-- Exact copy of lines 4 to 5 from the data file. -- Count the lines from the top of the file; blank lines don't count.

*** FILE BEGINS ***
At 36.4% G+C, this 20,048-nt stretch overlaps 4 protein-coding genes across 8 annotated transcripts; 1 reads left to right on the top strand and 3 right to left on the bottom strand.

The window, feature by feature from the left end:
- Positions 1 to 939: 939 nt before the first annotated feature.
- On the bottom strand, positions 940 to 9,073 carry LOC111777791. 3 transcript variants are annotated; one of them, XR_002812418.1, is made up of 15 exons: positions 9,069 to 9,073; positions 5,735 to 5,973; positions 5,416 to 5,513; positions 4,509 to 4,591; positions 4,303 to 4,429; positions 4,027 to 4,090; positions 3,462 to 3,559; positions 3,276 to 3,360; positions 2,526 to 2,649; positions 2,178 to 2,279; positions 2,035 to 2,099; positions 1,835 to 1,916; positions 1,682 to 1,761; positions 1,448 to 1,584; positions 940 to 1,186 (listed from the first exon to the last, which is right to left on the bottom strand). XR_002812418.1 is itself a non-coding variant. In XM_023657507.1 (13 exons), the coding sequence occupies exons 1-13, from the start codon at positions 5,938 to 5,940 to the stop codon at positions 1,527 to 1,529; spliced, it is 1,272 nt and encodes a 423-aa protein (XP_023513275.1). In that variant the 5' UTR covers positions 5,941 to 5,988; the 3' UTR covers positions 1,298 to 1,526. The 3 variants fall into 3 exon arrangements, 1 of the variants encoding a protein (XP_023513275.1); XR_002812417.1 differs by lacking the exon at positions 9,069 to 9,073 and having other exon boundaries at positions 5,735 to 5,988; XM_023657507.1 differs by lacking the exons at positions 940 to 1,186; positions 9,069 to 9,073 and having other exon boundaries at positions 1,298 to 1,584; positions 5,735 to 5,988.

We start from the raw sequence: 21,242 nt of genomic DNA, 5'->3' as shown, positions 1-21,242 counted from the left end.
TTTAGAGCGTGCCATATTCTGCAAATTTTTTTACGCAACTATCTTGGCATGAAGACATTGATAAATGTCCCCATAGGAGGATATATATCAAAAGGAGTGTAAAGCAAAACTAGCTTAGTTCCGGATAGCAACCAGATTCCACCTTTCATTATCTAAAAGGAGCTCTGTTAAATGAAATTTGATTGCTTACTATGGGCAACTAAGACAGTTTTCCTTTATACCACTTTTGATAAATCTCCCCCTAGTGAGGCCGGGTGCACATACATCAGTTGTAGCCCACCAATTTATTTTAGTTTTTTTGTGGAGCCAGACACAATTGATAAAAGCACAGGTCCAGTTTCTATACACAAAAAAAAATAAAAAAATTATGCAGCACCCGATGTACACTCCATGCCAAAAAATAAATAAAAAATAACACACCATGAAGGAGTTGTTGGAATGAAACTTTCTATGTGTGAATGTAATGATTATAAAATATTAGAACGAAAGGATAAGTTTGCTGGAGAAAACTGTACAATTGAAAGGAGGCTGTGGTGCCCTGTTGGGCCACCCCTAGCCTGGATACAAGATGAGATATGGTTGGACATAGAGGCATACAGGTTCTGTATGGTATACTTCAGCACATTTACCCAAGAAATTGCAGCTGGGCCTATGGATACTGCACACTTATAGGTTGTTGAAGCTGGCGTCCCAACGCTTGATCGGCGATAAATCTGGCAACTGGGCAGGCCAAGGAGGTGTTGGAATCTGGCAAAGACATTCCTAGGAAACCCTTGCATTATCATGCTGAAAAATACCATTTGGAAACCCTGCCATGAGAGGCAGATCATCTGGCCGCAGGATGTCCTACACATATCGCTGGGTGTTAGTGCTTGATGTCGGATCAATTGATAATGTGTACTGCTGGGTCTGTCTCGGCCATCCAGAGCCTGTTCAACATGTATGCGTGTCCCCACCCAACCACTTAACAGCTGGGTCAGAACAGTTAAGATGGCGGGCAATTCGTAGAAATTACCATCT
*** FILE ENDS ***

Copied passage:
- On the bottom strand, positions 940 to 9,073 carry LOC111777791. 3 transcript variants are annotated; one of them, XR_002812418.1, is made up of 15 exons: positions 9,069 to 9,073; positions 5,735 to 5,973; positions 5,416 to 5,513; positions 4,509 to 4,591; positions 4,303 to 4,429; positions 4,027 to 4,090; positions 3,462 to 3,559; positions 3,276 to 3,360; positions 2,526 to 2,649; positions 2,178 to 2,279; positions 2,035 to 2,099; positions 1,835 to 1,916; positions 1,682 to 1,761; positions 1,448 to 1,584; positions 940 to 1,186 (listed from the first exon to the last, which is right to left on the bottom strand). XR_002812418.1 is itself a non-coding variant. In XM_023657507.1 (13 exons), the coding sequence occupies exons 1-13, from the start codon at positions 5,938 to 5,940 to the stop codon at positions 1,527 to 1,529; spliced, it is 1,272 nt and encodes a 423-aa protein (XP_023513275.1). In that variant the 5' UTR covers positions 5,941 to 5,988; the 3' UTR covers positions 1,298 to 1,526. The 3 variants fall into 3 exon arrangements, 1 of the variants encoding a protein (XP_023513275.1); XR_002812417.1 differs by lacking the exon at positions 9,069 to 9,073 and having other exon boundaries at positions 5,735 to 5,988; XM_023657507.1 differs by lacking the exons at positions 940 to 1,186; positions 9,069 to 9,073 and having other exon boundaries at positions 1,298 to 1,584; positions 5,735 to 5,988.

We start from the raw sequence: 21,242 nt of genomic DNA, 5'->3' as shown, positions 1-21,242 counted from the left end.